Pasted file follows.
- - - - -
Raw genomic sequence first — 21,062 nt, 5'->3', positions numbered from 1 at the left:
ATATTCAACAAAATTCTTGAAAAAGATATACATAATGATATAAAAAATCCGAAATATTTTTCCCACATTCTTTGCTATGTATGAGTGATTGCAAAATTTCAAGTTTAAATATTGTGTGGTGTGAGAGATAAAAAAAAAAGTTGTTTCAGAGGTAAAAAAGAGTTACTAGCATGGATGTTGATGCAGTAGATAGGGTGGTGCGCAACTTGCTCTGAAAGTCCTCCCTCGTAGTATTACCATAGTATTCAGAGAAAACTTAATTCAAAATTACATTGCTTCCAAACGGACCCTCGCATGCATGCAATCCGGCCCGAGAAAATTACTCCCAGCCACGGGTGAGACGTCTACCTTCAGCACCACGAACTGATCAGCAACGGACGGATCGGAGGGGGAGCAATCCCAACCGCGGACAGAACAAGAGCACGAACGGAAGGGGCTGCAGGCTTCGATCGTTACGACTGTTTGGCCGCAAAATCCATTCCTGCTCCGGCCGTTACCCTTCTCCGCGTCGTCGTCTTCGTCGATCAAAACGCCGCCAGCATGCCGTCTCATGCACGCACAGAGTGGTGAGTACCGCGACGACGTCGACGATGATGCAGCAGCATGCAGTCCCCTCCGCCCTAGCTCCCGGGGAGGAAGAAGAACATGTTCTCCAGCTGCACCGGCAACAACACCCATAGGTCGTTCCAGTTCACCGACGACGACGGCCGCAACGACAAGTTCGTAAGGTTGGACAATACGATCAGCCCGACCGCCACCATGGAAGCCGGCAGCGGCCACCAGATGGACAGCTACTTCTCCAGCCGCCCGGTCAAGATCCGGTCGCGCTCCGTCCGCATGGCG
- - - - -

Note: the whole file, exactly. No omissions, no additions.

Raw genomic sequence first — 21,062 nt, 5'->3', positions numbered from 1 at the left:
ATATTCAACAAAATTCTTGAAAAAGATATACATAATGATATAAAAAATCCGAAATATTTTTCCCACATTCTTTGCTATGTATGAGTGATTGCAAAATTTCAAGTTTAAATATTGTGTGGTGTGAGAGATAAAAAAAAAAGTTGTTTCAGAGGTAAAAAAGAGTTACTAGCATGGATGTTGATGCAGTAGATAGGGTGGTGCGCAACTTGCTCTGAAAGTCCTCCCTCGTAGTATTACCATAGTATTCAGAGAAAACTTAATTCAAAATTACATTGCTTCCAAACGGACCCTCGCATGCATGCAATCCGGCCCGAGAAAATTACTCCCAGCCACGGGTGAGACGTCTACCTTCAGCACCACGAACTGATCAGCAACGGACGGATCGGAGGGGGAGCAATCCCAACCGCGGACAGAACAAGAGCACGAACGGAAGGGGCTGCAGGCTTCGATCGTTACGACTGTTTGGCCGCAAAATCCATTCCTGCTCCGGCCGTTACCCTTCTCCGCGTCGTCGTCTTCGTCGATCAAAACGCCGCCAGCATGCCGTCTCATGCACGCACAGAGTGGTGAGTACCGCGACGACGTCGACGATGATGCAGCAGCATGCAGTCCCCTCCGCCCTAGCTCCCGGGGAGGAAGAAGAACATGTTCTCCAGCTGCACCGGCAACAACACCCATAGGTCGTTCCAGTTCACCGACGACGACGGCCGCAACGACAAGTTCGTAAGGTTGGACAATACGATCAGCCCGACCGCCACCATGGAAGCCGGCAGCGGCCACCAGATGGACAGCTACTTCTCCAGCCGCCCGGTCAAGATCCGGTCGCGCTCCGTCCGCATGGCG